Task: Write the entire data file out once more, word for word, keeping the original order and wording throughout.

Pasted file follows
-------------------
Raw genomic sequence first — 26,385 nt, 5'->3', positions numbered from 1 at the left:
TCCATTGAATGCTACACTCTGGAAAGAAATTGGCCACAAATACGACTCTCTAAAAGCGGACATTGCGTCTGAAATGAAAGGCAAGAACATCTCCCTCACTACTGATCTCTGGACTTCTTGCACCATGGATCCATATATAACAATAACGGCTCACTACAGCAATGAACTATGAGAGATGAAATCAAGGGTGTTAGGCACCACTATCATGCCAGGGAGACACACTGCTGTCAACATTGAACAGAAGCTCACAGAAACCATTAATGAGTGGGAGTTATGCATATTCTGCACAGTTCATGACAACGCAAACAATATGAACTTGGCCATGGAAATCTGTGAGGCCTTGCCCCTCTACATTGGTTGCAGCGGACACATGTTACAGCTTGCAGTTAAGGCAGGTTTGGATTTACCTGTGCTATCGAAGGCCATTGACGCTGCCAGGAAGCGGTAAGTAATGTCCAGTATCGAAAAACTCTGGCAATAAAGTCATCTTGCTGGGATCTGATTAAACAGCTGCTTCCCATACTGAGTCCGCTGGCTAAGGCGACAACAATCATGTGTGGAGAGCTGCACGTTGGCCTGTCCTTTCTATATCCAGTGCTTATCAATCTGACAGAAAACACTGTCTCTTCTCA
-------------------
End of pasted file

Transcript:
Raw genomic sequence first — 26,385 nt, 5'->3', positions numbered from 1 at the left:
TCCATTGAATGCTACACTCTGGAAAGAAATTGGCCACAAATACGACTCTCTAAAAGCGGACATTGCGTCTGAAATGAAAGGCAAGAACATCTCCCTCACTACTGATCTCTGGACTTCTTGCACCATGGATCCATATATAACAATAACGGCTCACTACAGCAATGAACTATGAGAGATGAAATCAAGGGTGTTAGGCACCACTATCATGCCAGGGAGACACACTGCTGTCAACATTGAACAGAAGCTCACAGAAACCATTAATGAGTGGGAGTTATGCATATTCTGCACAGTTCATGACAACGCAAACAATATGAACTTGGCCATGGAAATCTGTGAGGCCTTGCCCCTCTACATTGGTTGCAGCGGACACATGTTACAGCTTGCAGTTAAGGCAGGTTTGGATTTACCTGTGCTATCGAAGGCCATTGACGCTGCCAGGAAGCGGTAAGTAATGTCCAGTATCGAAAAACTCTGGCAATAAAGTCATCTTGCTGGGATCTGATTAAACAGCTGCTTCCCATACTGAGTCCGCTGGCTAAGGCGACAACAATCATGTGTGGAGAGCTGCACGTTGGCCTGTCCTTTCTATATCCAGTGCTTATCAATCTGACAGAAAACACTGTCTCTTCTCA